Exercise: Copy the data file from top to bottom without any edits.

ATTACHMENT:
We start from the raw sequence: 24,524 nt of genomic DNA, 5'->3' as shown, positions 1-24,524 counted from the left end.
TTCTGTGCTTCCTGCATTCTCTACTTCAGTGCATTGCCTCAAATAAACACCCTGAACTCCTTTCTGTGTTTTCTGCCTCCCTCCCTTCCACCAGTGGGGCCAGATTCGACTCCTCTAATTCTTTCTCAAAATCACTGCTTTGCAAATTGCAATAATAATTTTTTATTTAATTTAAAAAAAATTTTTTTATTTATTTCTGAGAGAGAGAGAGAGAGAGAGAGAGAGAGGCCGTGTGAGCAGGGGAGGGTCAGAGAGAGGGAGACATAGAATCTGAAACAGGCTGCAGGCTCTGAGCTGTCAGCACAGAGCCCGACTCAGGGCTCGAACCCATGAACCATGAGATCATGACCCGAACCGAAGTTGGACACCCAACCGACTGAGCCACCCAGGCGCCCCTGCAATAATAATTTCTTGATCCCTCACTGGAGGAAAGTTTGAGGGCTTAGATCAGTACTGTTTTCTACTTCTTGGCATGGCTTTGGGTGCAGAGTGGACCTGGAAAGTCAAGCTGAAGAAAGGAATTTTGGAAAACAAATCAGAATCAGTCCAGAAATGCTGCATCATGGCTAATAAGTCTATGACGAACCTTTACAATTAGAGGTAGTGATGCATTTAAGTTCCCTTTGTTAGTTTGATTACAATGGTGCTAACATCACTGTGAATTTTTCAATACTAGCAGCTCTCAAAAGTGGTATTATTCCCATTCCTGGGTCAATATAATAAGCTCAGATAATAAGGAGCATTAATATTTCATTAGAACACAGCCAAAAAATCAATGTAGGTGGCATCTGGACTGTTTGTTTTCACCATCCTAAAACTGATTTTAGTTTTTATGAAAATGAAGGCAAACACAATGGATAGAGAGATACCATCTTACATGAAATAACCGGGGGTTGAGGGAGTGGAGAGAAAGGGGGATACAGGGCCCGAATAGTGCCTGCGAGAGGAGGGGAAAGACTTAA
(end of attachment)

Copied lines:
We start from the raw sequence: 24,524 nt of genomic DNA, 5'->3' as shown, positions 1-24,524 counted from the left end.
TTCTGTGCTTCCTGCATTCTCTACTTCAGTGCATTGCCTCAAATAAACACCCTGAACTCCTTTCTGTGTTTTCTGCCTCCCTCCCTTCCACCAGTGGGGCCAGATTCGACTCCTCTAATTCTTTCTCAAAATCACTGCTTTGCAAATTGCAATAATAATTTTTTATTTAATTTAAAAAAAATTTTTTTATTTATTTCTGAGAGAGAGAGAGAGAGAGAGAGAGAGAGGCCGTGTGAGCAGGGGAGGGTCAGAGAGAGGGAGACATAGAATCTGAAACAGGCTGCAGGCTCTGAGCTGTCAGCACAGAGCCCGACTCAGGGCTCGAACCCATGAACCATGAGATCATGACCCGAACCGAAGTTGGACACCCAACCGACTGAGCCACCCAGGCGCCCCTGCAATAATAATTTCTTGATCCCTCACTGGAGGAAAGTTTGAGGGCTTAGATCAGTACTGTTTTCTACTTCTTGGCATGGCTTTGGGTGCAGAGTGGACCTGGAAAGTCAAGCTGAAGAAAGGAATTTTGGAAAACAAATCAGAATCAGTCCAGAAATGCTGCATCATGGCTAATAAGTCTATGACGAACCTTTACAATTAGAGGTAGTGATGCATTTAAGTTCCCTTTGTTAGTTTGATTACAATGGTGCTAACATCACTGTGAATTTTTCAATACTAGCAGCTCTCAAAAGTGGTATTATTCCCATTCCTGGGTCAATATAATAAGCTCAGATAATAAGGAGCATTAATATTTCATTAGAACACAGCCAAAAAATCAATGTAGGTGGCATCTGGACTGTTTGTTTTCACCATCCTAAAACTGATTTTAGTTTTTATGAAAATGAAGGCAAACACAATGGATAGAGAGATACCATCTTACATGAAATAACCGGGGGTTGAGGGAGTGGAGAGAAAGGGGGATACAGGGCCCGAATAGTGCCTGCGAGAGGAGGGGAAAGACTTAA